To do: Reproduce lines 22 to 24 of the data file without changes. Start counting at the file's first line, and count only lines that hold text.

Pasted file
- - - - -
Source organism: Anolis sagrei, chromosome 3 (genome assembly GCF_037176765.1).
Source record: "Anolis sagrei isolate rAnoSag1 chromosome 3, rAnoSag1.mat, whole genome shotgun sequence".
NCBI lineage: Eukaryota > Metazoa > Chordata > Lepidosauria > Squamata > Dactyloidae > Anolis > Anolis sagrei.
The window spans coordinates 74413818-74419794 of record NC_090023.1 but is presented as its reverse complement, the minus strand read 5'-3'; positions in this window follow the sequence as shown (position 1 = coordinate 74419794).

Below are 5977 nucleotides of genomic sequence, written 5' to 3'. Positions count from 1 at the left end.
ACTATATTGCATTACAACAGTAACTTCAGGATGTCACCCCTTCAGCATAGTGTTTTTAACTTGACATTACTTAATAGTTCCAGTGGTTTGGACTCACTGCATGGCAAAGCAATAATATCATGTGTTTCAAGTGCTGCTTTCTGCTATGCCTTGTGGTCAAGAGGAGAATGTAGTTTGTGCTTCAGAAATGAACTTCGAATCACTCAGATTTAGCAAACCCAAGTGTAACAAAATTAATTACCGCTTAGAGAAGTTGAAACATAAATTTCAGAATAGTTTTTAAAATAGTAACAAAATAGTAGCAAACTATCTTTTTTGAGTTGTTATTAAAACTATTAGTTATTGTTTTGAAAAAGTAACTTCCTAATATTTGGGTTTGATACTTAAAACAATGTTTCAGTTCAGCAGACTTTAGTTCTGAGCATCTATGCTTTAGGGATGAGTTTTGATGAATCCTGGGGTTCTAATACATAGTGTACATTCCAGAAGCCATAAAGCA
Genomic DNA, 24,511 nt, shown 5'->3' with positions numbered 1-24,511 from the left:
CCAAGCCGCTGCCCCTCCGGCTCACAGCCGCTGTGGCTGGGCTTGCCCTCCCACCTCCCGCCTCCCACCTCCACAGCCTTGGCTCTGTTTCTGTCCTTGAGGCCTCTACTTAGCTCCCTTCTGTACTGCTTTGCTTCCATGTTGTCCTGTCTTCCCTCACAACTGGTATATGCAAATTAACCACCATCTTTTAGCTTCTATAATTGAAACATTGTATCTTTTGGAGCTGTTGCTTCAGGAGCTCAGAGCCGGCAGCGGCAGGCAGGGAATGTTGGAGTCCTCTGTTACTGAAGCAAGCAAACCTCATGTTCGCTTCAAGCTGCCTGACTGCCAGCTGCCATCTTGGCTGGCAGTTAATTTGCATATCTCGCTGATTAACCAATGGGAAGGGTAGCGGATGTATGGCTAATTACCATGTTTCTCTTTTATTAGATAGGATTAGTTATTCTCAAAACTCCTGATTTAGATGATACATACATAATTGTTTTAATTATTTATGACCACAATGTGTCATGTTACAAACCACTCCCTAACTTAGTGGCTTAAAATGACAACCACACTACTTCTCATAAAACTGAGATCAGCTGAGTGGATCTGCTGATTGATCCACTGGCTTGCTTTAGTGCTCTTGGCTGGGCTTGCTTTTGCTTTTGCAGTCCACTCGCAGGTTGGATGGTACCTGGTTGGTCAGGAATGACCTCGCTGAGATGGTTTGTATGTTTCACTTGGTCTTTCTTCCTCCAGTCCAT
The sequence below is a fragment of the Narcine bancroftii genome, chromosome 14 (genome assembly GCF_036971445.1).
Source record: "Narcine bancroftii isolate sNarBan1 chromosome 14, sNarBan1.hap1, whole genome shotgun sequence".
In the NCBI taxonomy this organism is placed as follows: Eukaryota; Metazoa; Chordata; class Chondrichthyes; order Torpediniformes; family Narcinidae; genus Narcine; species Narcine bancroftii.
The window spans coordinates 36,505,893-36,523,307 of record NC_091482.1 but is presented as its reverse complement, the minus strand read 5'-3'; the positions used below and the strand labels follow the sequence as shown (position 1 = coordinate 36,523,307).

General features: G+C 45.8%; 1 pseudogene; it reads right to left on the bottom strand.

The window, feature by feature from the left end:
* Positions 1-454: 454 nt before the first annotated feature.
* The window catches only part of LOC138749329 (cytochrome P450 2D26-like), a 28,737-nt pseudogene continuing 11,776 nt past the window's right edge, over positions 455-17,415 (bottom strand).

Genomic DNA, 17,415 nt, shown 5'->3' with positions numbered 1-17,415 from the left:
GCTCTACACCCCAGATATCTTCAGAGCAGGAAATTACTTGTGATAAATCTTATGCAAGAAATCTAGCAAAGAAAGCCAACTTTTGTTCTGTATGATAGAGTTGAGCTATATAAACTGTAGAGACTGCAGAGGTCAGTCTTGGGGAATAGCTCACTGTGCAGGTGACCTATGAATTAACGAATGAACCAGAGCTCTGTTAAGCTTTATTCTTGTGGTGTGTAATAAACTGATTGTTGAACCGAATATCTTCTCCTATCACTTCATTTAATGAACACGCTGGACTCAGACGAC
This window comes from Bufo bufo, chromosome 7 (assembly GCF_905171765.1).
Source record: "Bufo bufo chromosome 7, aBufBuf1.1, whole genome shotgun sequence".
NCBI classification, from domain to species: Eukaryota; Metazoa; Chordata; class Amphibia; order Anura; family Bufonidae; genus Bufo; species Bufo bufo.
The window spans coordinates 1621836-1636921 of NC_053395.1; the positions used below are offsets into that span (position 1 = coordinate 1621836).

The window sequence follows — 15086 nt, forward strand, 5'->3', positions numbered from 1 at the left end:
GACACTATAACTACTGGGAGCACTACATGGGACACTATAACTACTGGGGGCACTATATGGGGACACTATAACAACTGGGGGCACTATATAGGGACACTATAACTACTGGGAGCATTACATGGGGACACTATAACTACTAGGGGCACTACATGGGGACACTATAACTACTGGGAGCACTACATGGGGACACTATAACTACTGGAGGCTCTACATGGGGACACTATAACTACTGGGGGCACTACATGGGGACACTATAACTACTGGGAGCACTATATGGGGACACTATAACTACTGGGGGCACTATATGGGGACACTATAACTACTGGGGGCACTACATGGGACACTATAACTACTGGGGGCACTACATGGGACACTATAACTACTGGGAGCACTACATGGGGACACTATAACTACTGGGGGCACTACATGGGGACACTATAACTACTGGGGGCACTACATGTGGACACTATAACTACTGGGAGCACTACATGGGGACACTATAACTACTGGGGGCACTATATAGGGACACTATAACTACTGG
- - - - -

The window spans coordinates 1621836-1636921 of NC_053395.1; the positions used below are offsets into that span (position 1 = coordinate 1621836).

The window sequence follows — 15086 nt, forward strand, 5'->3', positions numbered from 1 at the left end:
GACACTATAACTACTGGGAGCACTACATGGGACACTATAACTACTGGGGGCACTATATGGGGACACTATAACAACTGGGGGCACTATATAGGGACACTATAACTACTGGGAGCATTACATGGGGACACTATAACTACTAGGGGCACTACATGGGGACACTATAACTACTGGGAGCACTACATGGGGACACTATAACTACTGGAGGCTCTACATGGGGACACTATAACTACTGGGGGCACTACATGGGGACACTATAACTACTGGGAGCACTATATGGGGACACTATAACTACTGGGGGCACTATATGGGGACACTATAACTACTGGGGGCACTACATGGGACACTATAACTACTGGGGGCACTACATGGGACACTATAACTACTGGGAGCACTACATGGGGACACTATAACTACTGGGGGCACTACATGGGGACACTATAACTACTGGGGGCACTACATGTGGACACTATAACTACTGGGAGCACTACATGGGGACACTATAACTACTGGGGGCACTATATAGGGACACTATAACTACTGG